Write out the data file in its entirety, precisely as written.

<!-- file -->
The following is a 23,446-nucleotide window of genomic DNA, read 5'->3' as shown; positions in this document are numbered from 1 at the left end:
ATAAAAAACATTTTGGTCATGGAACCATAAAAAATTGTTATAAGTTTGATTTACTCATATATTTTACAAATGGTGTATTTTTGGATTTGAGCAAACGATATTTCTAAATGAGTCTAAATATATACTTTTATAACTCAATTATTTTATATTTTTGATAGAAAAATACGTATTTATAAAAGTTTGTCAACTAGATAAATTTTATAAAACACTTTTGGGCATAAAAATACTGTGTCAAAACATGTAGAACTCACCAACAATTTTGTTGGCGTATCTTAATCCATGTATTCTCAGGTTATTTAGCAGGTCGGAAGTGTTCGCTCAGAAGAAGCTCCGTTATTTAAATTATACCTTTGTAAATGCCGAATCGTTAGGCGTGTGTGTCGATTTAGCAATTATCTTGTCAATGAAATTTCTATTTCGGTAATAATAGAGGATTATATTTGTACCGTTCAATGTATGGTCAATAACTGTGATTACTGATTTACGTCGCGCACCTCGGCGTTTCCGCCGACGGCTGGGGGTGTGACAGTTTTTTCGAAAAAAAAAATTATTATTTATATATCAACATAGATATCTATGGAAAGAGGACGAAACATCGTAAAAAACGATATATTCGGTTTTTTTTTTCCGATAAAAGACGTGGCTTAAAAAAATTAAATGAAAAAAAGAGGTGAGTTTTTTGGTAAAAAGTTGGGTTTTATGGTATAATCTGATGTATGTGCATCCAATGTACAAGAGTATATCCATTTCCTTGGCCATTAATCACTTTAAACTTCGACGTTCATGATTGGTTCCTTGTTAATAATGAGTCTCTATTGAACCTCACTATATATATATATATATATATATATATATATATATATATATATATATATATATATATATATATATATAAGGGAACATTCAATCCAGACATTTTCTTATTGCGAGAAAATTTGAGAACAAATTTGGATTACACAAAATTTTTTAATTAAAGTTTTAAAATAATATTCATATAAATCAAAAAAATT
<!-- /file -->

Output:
The following is a 23,446-nucleotide window of genomic DNA, read 5'->3' as shown; positions in this document are numbered from 1 at the left end:
ATAAAAAACATTTTGGTCATGGAACCATAAAAAATTGTTATAAGTTTGATTTACTCATATATTTTACAAATGGTGTATTTTTGGATTTGAGCAAACGATATTTCTAAATGAGTCTAAATATATACTTTTATAACTCAATTATTTTATATTTTTGATAGAAAAATACGTATTTATAAAAGTTTGTCAACTAGATAAATTTTATAAAACACTTTTGGGCATAAAAATACTGTGTCAAAACATGTAGAACTCACCAACAATTTTGTTGGCGTATCTTAATCCATGTATTCTCAGGTTATTTAGCAGGTCGGAAGTGTTCGCTCAGAAGAAGCTCCGTTATTTAAATTATACCTTTGTAAATGCCGAATCGTTAGGCGTGTGTGTCGATTTAGCAATTATCTTGTCAATGAAATTTCTATTTCGGTAATAATAGAGGATTATATTTGTACCGTTCAATGTATGGTCAATAACTGTGATTACTGATTTACGTCGCGCACCTCGGCGTTTCCGCCGACGGCTGGGGGTGTGACAGTTTTTTCGAAAAAAAAAATTATTATTTATATATCAACATAGATATCTATGGAAAGAGGACGAAACATCGTAAAAAACGATATATTCGGTTTTTTTTTTCCGATAAAAGACGTGGCTTAAAAAAATTAAATGAAAAAAAGAGGTGAGTTTTTTGGTAAAAAGTTGGGTTTTATGGTATAATCTGATGTATGTGCATCCAATGTACAAGAGTATATCCATTTCCTTGGCCATTAATCACTTTAAACTTCGACGTTCATGATTGGTTCCTTGTTAATAATGAGTCTCTATTGAACCTCACTATATATATATATATATATATATATATATATATATATATATATATATATATATATATATATATATATAAGGGAACATTCAATCCAGACATTTTCTTATTGCGAGAAAATTTGAGAACAAATTTGGATTACACAAAATTTTTTAATTAAAGTTTTAAAATAATATTCATATAAATCAAAAAAATT